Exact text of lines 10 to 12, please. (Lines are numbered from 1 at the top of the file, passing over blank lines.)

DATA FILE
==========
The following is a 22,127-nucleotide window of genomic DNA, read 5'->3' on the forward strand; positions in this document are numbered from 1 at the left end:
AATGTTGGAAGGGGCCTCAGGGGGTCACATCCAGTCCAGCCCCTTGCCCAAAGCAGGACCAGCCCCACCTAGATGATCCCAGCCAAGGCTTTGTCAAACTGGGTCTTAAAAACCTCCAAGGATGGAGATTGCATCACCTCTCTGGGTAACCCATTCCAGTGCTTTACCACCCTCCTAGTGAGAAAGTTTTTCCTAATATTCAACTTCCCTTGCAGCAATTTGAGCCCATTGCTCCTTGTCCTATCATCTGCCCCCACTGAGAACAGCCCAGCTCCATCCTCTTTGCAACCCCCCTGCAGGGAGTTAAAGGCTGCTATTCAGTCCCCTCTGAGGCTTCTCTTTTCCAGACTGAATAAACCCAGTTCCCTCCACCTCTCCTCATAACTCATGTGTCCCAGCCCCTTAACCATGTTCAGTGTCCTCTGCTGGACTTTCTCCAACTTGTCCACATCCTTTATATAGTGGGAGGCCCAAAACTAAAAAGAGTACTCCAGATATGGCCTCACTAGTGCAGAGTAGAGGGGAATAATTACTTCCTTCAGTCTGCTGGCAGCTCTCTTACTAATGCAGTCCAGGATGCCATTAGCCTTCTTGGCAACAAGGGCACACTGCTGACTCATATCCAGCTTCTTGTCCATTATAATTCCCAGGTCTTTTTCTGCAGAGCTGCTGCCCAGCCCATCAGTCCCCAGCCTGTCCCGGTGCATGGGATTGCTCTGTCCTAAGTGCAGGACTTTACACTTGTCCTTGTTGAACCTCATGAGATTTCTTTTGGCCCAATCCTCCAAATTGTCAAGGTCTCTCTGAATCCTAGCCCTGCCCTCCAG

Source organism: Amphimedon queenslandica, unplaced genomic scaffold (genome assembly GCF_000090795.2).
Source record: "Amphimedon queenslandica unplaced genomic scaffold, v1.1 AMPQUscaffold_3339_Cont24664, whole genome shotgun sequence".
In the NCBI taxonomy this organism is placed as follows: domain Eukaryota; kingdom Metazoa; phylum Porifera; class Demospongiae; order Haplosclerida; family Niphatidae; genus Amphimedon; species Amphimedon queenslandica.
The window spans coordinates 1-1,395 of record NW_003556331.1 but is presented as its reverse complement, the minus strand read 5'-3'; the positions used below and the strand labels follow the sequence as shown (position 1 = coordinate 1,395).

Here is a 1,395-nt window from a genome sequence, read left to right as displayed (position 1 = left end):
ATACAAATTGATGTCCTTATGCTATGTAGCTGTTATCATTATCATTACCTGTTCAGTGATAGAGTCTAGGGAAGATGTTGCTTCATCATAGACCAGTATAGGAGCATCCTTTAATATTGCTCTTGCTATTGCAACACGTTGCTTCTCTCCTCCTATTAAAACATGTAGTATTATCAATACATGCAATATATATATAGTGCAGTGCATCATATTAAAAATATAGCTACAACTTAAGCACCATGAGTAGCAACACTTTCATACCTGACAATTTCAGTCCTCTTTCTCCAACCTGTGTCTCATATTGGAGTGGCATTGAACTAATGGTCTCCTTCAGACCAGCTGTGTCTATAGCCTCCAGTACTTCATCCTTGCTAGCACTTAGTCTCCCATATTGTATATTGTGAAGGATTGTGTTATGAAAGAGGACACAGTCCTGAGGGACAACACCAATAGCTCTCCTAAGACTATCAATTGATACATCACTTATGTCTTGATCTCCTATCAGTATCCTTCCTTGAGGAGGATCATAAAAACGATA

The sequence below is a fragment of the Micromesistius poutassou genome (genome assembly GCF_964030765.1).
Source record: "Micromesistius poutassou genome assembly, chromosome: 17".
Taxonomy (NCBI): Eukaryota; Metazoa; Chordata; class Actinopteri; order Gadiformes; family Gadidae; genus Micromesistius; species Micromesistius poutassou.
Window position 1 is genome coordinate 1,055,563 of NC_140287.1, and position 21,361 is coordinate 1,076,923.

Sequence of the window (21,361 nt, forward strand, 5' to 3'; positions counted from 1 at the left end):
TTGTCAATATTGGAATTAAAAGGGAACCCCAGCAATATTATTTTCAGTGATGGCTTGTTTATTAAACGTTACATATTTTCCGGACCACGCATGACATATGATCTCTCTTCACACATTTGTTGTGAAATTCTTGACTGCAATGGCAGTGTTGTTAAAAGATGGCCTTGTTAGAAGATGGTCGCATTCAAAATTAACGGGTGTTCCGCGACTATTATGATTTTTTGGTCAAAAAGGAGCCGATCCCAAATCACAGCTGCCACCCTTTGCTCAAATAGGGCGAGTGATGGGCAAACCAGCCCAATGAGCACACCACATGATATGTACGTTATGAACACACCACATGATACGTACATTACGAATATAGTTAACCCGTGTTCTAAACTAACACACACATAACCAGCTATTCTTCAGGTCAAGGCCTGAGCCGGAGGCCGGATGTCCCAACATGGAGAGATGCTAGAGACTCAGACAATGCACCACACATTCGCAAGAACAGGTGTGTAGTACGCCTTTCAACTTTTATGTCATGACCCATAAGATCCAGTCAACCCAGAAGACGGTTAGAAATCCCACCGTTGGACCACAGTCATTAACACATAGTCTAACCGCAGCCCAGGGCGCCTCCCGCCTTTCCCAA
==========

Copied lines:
Source record: "Micromesistius poutassou genome assembly, chromosome: 17".
Taxonomy (NCBI): Eukaryota; Metazoa; Chordata; class Actinopteri; order Gadiformes; family Gadidae; genus Micromesistius; species Micromesistius poutassou.
Window position 1 is genome coordinate 1,055,563 of NC_140287.1, and position 21,361 is coordinate 1,076,923.